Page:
The King confronted Isaac, who admitted the ruse. The King was annoyed, not so much because of the deception but because of the guilt that might have been heaped on his people if one of them had had sex with Rebecca, not knowing she was married.
Despite this fracas, Isaac did well in Gerar, becoming very wealthy. His flocks increased dramatically.
But animals need water, and water was scarce. There were quarrels about the wells in the area, and eventually Isaac moved on, ending up at a well his men dug at Shibah, a place that became known as Beer-sheba.
Esau had married two Hittite women, foreigners. Neither Isaac or Rebecca approved of his choices, and the wives responded by making life bitter for Isaac and Rebecca.
Who will succeed Abraham as tribal leader?
Meanwhile Isaac grew older, and the question of his successor resurfaced. Isaac had always preferred Esau, and custom dictated that the father give a Blessing to his heir, to cement his position as leader of the tribe.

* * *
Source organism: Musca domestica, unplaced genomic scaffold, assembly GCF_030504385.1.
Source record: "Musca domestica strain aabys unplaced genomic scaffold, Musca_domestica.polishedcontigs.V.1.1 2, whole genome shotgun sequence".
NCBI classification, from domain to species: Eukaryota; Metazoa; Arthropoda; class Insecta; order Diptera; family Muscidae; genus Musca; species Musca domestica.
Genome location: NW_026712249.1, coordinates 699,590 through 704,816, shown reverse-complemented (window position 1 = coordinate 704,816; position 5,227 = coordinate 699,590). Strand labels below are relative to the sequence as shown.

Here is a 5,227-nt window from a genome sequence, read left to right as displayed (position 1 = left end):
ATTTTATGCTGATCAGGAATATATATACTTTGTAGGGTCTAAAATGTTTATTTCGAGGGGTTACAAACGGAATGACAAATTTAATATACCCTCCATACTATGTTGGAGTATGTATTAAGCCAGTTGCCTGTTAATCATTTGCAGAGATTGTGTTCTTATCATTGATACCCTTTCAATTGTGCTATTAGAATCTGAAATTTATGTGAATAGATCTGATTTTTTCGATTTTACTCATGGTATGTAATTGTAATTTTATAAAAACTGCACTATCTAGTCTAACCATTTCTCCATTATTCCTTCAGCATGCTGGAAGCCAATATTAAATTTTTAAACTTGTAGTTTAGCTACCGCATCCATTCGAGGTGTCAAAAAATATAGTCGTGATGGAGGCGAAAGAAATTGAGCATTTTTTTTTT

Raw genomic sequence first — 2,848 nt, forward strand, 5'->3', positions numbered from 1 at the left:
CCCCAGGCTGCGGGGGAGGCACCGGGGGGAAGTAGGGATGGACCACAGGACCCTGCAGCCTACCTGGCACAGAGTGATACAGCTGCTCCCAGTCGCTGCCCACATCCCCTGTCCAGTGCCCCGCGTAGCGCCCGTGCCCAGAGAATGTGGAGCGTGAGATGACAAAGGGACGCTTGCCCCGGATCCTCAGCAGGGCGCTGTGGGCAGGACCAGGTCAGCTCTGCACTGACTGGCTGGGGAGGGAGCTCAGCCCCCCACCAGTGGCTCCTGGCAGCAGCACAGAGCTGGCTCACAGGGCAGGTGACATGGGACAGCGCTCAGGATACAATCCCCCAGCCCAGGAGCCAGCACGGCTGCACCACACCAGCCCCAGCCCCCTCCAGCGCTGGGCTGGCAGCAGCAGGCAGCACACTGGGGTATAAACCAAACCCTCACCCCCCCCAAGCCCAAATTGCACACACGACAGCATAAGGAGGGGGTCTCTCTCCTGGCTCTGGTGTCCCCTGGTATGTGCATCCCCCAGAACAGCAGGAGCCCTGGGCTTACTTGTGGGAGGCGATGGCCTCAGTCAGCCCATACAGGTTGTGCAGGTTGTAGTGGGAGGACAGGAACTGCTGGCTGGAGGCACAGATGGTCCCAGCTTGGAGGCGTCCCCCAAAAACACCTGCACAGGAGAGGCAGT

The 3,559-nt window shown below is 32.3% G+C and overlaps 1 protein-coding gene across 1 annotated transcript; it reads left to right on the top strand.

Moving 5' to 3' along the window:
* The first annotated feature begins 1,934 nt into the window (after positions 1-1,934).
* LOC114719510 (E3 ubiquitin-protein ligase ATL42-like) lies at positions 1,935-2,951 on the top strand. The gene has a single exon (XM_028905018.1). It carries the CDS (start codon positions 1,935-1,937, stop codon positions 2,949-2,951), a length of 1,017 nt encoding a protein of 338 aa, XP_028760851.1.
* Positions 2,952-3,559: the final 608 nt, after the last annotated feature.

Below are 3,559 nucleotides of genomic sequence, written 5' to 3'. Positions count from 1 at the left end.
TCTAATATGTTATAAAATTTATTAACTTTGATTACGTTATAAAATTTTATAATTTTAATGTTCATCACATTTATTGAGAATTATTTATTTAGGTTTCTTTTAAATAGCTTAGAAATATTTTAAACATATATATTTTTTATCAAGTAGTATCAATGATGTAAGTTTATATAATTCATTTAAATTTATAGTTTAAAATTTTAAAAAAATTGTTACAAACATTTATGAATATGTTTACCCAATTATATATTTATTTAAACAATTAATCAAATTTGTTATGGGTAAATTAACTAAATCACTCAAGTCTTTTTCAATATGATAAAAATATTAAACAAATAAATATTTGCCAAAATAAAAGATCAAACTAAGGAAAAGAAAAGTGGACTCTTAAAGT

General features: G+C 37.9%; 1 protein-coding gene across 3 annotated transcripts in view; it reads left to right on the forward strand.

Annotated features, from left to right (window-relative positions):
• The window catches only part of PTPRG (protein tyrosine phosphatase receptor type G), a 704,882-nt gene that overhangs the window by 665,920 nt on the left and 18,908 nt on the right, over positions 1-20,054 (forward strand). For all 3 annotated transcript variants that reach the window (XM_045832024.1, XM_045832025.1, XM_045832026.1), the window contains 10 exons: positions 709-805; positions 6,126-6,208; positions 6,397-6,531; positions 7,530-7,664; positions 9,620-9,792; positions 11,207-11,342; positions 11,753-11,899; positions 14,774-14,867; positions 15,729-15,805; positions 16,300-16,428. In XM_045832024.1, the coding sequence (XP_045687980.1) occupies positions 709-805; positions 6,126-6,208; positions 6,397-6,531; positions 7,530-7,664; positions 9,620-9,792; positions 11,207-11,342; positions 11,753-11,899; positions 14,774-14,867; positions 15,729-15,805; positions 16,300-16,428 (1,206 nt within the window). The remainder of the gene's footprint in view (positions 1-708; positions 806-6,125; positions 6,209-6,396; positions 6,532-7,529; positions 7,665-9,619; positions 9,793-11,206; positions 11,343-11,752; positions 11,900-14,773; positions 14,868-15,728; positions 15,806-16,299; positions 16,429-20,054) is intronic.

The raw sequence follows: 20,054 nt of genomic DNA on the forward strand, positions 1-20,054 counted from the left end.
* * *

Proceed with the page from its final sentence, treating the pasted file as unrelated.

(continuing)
Rebecca and Jacob waited. Then, when death was approaching for Isaac, when he was old and blind and failing, they acted.
They prepared Isaac’s favorite food, and Rebecca coached Jacob on how to trick his father into mistaking the younger son for the older. Esau was hairy, with hair on his arms and shoulders. Jacob was smooth – in more ways than one. She dressed Jacob in Esau’s favorite clothing and covered his arm and neck with the skins of a young goat. Thus disguised he was able to fool Isaac and gain the all-important Blessing.
Isaac Blessing Jacob. Gioachino Assereto, 1640
Esau was enraged when he found out what had happened. He set out to kill his brother. But Rebecca got wind of his plan, and smuggled Jacob out of the camp, and away to her relatives in Mesopotamia. Why, she asked, should she lose both her sons in one day?
Before Jacob went, Isaac told him to marry a girl from his family in Mesopotamia – not to marry a foreigner as Esau had done.
Esau took note, and a little after this, he married another wife, but this time it was a relative, the daughter of Abraham’s son Ishmael.
Years later, Isaac breathed his last. Jacob was with him when he died at Hebron, and his two sons, now reconciled to each other, buried him there.